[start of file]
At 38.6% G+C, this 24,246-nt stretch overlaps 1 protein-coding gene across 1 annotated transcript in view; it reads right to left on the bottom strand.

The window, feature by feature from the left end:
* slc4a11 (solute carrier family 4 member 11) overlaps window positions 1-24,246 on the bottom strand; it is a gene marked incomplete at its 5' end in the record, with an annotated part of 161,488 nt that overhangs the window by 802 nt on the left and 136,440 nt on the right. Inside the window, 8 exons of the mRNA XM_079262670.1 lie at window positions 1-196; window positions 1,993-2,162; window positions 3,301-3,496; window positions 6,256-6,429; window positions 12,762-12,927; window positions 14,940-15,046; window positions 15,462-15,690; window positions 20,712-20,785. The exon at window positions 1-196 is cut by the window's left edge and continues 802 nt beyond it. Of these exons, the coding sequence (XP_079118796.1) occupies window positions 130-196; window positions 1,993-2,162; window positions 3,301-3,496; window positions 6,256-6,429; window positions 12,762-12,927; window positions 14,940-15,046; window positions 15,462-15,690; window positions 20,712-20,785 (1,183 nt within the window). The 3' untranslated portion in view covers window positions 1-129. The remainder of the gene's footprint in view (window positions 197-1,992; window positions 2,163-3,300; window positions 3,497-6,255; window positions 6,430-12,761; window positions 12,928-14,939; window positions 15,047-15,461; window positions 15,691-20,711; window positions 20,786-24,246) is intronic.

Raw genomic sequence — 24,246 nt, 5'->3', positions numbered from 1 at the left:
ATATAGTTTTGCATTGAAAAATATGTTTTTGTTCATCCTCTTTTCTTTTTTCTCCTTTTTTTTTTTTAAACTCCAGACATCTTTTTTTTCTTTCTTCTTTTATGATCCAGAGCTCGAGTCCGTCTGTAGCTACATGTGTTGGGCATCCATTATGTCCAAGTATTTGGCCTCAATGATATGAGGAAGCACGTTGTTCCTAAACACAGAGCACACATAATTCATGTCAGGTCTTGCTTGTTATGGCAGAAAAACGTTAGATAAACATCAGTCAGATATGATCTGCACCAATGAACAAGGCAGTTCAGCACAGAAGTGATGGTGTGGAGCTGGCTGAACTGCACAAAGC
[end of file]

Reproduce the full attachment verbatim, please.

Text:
At 38.6% G+C, this 24,246-nt stretch overlaps 1 protein-coding gene across 1 annotated transcript in view; it reads right to left on the bottom strand.

The window, feature by feature from the left end:
* slc4a11 (solute carrier family 4 member 11) overlaps window positions 1-24,246 on the bottom strand; it is a gene marked incomplete at its 5' end in the record, with an annotated part of 161,488 nt that overhangs the window by 802 nt on the left and 136,440 nt on the right. Inside the window, 8 exons of the mRNA XM_079262670.1 lie at window positions 1-196; window positions 1,993-2,162; window positions 3,301-3,496; window positions 6,256-6,429; window positions 12,762-12,927; window positions 14,940-15,046; window positions 15,462-15,690; window positions 20,712-20,785. The exon at window positions 1-196 is cut by the window's left edge and continues 802 nt beyond it. Of these exons, the coding sequence (XP_079118796.1) occupies window positions 130-196; window positions 1,993-2,162; window positions 3,301-3,496; window positions 6,256-6,429; window positions 12,762-12,927; window positions 14,940-15,046; window positions 15,462-15,690; window positions 20,712-20,785 (1,183 nt within the window). The 3' untranslated portion in view covers window positions 1-129. The remainder of the gene's footprint in view (window positions 197-1,992; window positions 2,163-3,300; window positions 3,497-6,255; window positions 6,430-12,761; window positions 12,928-14,939; window positions 15,047-15,461; window positions 15,691-20,711; window positions 20,786-24,246) is intronic.

Raw genomic sequence — 24,246 nt, 5'->3', positions numbered from 1 at the left:
ATATAGTTTTGCATTGAAAAATATGTTTTTGTTCATCCTCTTTTCTTTTTTCTCCTTTTTTTTTTTTAAACTCCAGACATCTTTTTTTTCTTTCTTCTTTTATGATCCAGAGCTCGAGTCCGTCTGTAGCTACATGTGTTGGGCATCCATTATGTCCAAGTATTTGGCCTCAATGATATGAGGAAGCACGTTGTTCCTAAACACAGAGCACACATAATTCATGTCAGGTCTTGCTTGTTATGGCAGAAAAACGTTAGATAAACATCAGTCAGATATGATCTGCACCAATGAACAAGGCAGTTCAGCACAGAAGTGATGGTGTGGAGCTGGCTGAACTGCACAAAGC